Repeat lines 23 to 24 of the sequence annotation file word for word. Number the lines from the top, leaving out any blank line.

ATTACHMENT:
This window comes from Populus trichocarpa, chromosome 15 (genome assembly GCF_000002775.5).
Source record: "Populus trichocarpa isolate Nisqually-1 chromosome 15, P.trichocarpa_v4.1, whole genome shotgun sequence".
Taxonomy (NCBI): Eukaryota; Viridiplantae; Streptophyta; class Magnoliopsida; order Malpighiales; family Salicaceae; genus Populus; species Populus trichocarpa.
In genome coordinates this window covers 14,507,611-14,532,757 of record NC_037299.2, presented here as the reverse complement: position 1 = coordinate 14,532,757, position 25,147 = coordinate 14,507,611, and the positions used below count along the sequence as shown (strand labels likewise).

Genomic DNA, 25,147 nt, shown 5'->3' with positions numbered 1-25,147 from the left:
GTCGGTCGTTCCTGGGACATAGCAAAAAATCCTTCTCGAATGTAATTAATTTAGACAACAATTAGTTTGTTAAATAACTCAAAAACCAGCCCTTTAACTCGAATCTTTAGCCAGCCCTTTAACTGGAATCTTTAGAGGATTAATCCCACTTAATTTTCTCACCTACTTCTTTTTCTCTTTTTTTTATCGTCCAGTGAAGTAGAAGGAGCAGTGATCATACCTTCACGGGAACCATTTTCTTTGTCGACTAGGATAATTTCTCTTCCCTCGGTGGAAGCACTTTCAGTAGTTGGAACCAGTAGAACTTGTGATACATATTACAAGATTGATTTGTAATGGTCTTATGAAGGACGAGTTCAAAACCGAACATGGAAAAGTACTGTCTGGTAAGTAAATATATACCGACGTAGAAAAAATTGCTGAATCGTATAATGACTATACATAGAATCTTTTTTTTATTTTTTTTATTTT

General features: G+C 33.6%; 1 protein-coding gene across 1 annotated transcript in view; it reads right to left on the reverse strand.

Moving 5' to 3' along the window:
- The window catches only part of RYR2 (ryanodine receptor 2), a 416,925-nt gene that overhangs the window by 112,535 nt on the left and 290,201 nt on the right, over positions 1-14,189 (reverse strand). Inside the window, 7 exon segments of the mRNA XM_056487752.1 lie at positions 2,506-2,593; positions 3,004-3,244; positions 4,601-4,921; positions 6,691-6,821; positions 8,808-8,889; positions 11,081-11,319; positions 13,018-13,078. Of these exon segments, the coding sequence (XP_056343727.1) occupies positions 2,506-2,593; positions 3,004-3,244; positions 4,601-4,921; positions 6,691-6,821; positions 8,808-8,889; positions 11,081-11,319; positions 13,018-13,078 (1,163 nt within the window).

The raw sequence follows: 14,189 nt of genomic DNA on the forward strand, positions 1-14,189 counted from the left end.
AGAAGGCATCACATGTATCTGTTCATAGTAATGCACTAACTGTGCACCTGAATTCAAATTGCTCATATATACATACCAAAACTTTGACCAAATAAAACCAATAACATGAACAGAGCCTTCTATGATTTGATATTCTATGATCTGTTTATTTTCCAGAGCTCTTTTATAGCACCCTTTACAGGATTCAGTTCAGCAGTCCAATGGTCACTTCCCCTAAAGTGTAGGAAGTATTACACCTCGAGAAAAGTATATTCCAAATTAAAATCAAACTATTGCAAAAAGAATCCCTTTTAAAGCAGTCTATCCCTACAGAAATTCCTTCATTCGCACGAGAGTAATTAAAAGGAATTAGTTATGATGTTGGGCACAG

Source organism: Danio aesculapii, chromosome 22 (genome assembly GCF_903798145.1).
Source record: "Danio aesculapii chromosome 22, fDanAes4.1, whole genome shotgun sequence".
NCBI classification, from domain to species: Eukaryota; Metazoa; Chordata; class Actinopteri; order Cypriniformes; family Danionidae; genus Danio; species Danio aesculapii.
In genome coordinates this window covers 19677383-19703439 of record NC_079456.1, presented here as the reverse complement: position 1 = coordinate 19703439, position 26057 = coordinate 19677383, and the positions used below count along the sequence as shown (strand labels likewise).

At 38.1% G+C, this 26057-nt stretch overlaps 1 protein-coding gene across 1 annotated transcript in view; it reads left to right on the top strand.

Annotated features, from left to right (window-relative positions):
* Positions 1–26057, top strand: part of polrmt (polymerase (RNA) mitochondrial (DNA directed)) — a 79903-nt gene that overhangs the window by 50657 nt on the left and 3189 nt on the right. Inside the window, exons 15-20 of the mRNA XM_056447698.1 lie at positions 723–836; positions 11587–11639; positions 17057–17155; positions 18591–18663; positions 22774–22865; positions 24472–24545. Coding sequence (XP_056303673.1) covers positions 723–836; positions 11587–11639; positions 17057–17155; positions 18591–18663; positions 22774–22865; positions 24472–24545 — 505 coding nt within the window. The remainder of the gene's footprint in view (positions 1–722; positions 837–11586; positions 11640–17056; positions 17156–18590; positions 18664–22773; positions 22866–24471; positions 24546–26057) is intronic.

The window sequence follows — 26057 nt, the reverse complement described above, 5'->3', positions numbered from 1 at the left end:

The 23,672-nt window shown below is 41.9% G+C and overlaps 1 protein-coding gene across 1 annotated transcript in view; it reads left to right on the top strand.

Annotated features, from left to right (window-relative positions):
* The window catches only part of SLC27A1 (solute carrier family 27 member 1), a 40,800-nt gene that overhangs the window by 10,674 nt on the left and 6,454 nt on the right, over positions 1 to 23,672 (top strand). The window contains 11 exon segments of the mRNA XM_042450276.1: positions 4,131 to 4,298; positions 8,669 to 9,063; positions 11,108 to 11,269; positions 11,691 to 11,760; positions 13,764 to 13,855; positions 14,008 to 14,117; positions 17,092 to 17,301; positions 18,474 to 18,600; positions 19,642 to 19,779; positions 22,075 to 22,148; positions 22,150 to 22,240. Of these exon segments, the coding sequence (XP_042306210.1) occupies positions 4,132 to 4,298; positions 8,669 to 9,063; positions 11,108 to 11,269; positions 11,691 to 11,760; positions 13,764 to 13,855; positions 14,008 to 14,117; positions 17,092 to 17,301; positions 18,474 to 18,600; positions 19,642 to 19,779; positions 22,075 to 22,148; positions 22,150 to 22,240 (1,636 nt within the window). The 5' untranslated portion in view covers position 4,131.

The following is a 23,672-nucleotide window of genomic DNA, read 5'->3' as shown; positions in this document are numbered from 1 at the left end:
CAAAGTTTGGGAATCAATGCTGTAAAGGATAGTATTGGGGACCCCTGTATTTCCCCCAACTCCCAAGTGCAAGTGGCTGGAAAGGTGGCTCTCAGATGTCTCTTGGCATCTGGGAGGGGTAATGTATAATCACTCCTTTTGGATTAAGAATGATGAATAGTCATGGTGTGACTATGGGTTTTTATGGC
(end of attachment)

The following is a 23,672-nucleotide window of genomic DNA, read 5'->3' as shown; positions in this document are numbered from 1 at the left end:
CAAAGTTTGGGAATCAATGCTGTAAAGGATAGTATTGGGGACCCCTGTATTTCCCCCAACTCCCAAGTGCAAGTGGCTGGAAAGGTGGCTCTCAGATGTCTCTTGGCATCTGGGAGGGGTAATGTATAATCACTCCTTTTGGATTAAGAATGATGAATAGTCATGGTGTGACTATGGGTTTTTATGGC